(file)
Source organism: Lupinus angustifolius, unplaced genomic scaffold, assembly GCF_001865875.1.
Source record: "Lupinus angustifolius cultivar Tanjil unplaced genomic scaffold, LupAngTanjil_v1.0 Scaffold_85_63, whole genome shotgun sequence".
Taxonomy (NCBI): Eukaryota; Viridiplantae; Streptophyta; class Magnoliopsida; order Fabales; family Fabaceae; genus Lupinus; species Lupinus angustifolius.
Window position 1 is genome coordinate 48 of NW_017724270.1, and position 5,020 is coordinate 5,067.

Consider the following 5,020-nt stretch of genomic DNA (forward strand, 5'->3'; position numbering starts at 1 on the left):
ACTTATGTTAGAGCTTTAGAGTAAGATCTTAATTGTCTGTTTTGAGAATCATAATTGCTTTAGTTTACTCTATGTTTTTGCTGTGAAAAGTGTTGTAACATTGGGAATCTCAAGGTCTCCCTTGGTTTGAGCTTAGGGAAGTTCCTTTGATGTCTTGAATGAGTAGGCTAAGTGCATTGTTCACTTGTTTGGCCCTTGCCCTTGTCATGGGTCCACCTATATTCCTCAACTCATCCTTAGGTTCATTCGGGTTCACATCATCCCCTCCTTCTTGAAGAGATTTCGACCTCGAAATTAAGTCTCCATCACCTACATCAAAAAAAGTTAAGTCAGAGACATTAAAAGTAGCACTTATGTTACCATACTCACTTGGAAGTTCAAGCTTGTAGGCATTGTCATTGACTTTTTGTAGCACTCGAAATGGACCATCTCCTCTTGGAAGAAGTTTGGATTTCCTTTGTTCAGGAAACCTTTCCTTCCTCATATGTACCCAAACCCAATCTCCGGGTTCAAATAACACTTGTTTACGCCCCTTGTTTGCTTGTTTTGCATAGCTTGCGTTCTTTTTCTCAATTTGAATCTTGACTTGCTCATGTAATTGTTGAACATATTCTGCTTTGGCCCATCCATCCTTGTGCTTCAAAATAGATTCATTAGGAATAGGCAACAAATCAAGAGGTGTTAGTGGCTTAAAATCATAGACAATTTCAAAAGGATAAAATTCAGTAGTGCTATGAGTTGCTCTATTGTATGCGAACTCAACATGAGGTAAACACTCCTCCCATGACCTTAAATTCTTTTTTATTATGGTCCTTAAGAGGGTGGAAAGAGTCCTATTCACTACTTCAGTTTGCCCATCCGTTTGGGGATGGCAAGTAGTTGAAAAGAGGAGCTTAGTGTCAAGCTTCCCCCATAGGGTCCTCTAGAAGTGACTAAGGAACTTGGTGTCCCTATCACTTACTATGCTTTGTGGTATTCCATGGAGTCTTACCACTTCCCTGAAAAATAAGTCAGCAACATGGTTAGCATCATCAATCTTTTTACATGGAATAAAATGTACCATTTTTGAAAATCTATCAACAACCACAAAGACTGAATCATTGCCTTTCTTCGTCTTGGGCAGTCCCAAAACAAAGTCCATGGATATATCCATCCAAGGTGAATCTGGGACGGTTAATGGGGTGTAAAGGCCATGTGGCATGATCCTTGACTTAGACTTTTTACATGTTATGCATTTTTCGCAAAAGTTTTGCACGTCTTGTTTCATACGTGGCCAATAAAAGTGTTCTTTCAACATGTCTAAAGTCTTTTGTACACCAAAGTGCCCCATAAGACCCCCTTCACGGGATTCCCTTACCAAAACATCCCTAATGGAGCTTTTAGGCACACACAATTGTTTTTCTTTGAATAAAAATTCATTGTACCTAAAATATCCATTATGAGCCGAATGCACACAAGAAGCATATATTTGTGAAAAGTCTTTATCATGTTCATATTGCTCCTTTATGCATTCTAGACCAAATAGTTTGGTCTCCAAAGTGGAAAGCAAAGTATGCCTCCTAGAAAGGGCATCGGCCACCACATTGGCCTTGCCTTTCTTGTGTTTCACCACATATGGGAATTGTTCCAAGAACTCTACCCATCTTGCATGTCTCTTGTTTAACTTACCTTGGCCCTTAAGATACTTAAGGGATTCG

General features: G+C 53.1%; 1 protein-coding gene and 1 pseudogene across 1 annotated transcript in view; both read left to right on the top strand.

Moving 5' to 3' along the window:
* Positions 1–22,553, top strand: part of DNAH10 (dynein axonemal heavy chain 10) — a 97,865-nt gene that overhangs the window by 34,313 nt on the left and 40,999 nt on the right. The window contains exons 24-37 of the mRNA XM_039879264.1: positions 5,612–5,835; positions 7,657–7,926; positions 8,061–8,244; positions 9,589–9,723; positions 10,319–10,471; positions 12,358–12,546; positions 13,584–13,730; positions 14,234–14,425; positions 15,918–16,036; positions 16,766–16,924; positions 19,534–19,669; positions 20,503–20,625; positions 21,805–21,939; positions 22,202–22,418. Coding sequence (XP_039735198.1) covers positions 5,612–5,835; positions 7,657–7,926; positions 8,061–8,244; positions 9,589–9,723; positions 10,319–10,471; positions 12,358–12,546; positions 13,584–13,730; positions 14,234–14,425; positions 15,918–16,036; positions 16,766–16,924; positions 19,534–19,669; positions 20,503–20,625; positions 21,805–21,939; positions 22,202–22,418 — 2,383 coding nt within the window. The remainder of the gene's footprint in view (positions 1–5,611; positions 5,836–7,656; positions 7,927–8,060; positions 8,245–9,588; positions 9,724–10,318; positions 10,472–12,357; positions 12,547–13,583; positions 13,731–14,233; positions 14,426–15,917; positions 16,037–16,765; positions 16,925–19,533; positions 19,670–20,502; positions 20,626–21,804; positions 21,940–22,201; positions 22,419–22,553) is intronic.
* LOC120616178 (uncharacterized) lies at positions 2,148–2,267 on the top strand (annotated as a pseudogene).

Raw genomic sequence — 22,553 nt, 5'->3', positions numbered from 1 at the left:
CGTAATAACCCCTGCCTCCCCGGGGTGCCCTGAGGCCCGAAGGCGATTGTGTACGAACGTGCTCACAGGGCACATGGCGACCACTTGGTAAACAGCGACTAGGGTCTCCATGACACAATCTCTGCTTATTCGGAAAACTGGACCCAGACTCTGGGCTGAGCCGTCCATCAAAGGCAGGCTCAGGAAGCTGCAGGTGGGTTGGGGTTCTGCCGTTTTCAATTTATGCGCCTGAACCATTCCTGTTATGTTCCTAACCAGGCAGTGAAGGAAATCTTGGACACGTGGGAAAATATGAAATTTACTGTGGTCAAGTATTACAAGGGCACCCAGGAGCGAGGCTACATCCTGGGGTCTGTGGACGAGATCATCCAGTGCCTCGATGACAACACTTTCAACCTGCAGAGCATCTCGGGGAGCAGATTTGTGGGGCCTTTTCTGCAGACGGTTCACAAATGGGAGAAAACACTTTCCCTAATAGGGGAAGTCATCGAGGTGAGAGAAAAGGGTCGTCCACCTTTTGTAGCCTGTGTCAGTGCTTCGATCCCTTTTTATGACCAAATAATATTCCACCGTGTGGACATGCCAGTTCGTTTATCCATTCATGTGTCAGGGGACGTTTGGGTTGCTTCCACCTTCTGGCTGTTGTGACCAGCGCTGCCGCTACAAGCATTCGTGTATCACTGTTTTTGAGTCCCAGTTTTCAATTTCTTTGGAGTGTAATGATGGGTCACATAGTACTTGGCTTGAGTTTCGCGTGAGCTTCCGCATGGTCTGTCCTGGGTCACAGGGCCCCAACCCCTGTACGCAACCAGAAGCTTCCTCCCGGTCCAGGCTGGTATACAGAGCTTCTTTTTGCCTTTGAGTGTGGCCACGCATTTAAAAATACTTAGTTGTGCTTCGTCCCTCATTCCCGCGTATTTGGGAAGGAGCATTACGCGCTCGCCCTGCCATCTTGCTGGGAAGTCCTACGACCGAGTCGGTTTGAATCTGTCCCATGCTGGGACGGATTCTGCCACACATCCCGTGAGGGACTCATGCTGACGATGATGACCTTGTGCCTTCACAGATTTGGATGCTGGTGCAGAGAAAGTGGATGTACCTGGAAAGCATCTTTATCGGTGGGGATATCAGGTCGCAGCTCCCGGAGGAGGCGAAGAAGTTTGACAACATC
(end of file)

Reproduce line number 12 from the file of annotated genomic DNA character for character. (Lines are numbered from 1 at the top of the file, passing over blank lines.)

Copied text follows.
CGTAATAACCCCTGCCTCCCCGGGGTGCCCTGAGGCCCGAAGGCGATTGTGTACGAACGTGCTCACAGGGCACATGGCGACCACTTGGTAAACAGCGACTAGGGTCTCCATGACACAATCTCTGCTTATTCGGAAAACTGGACCCAGACTCTGGGCTGAGCCGTCCATCAAAGGCAGGCTCAGGAAGCTGCAGGTGGGTTGGGGTTCTGCCGTTTTCAATTTATGCGCCTGAACCATTCCTGTTATGTTCCTAACCAGGCAGTGAAGGAAATCTTGGACACGTGGGAAAATATGAAATTTACTGTGGTCAAGTATTACAAGGGCACCCAGGAGCGAGGCTACATCCTGGGGTCTGTGGACGAGATCATCCAGTGCCTCGATGACAACACTTTCAACCTGCAGAGCATCTCGGGGAGCAGATTTGTGGGGCCTTTTCTGCAGACGGTTCACAAATGGGAGAAAACACTTTCCCTAATAGGGGAAGTCATCGAGGTGAGAGAAAAGGGTCGTCCACCTTTTGTAGCCTGTGTCAGTGCTTCGATCCCTTTTTATGACCAAATAATATTCCACCGTGTGGACATGCCAGTTCGTTTATCCATTCATGTGTCAGGGGACGTTTGGGTTGCTTCCACCTTCTGGCTGTTGTGACCAGCGCTGCCGCTACAAGCATTCGTGTATCACTGTTTTTGAGTCCCAGTTTTCAATTTCTTTGGAGTGTAATGATGGGTCACATAGTACTTGGCTTGAGTTTCGCGTGAGCTTCCGCATGGTCTGTCCTGGGTCACAGGGCCCCAACCCCTGTACGCAACCAGAAGCTTCCTCCCGGTCCAGGCTGGTATACAGAGCTTCTTTTTGCCTTTGAGTGTGGCCACGCATTTAAAAATACTTAGTTGTGCTTCGTCCCTCATTCCCGCGTATTTGGGAAGGAGCATTACGCGCTCGCCCTGCCATCTTGCTGGGAAGTCCTACGACCGAGTCGGTTTGAATCTGTCCCATGCTGGGACGGATTCTGCCACACATCCCGTGAGGGACTCATGCTGACGATGATGACCTTGTGCCTTCACAGATTTGGATGCTGGTGCAGAGAAAGTGGATGTACCTGGAAAGCATCTTTATCGGTGGGGATATCAGGTCGCAGCTCCCGGAGGAGGCGAAGAAGTTTGACAACATC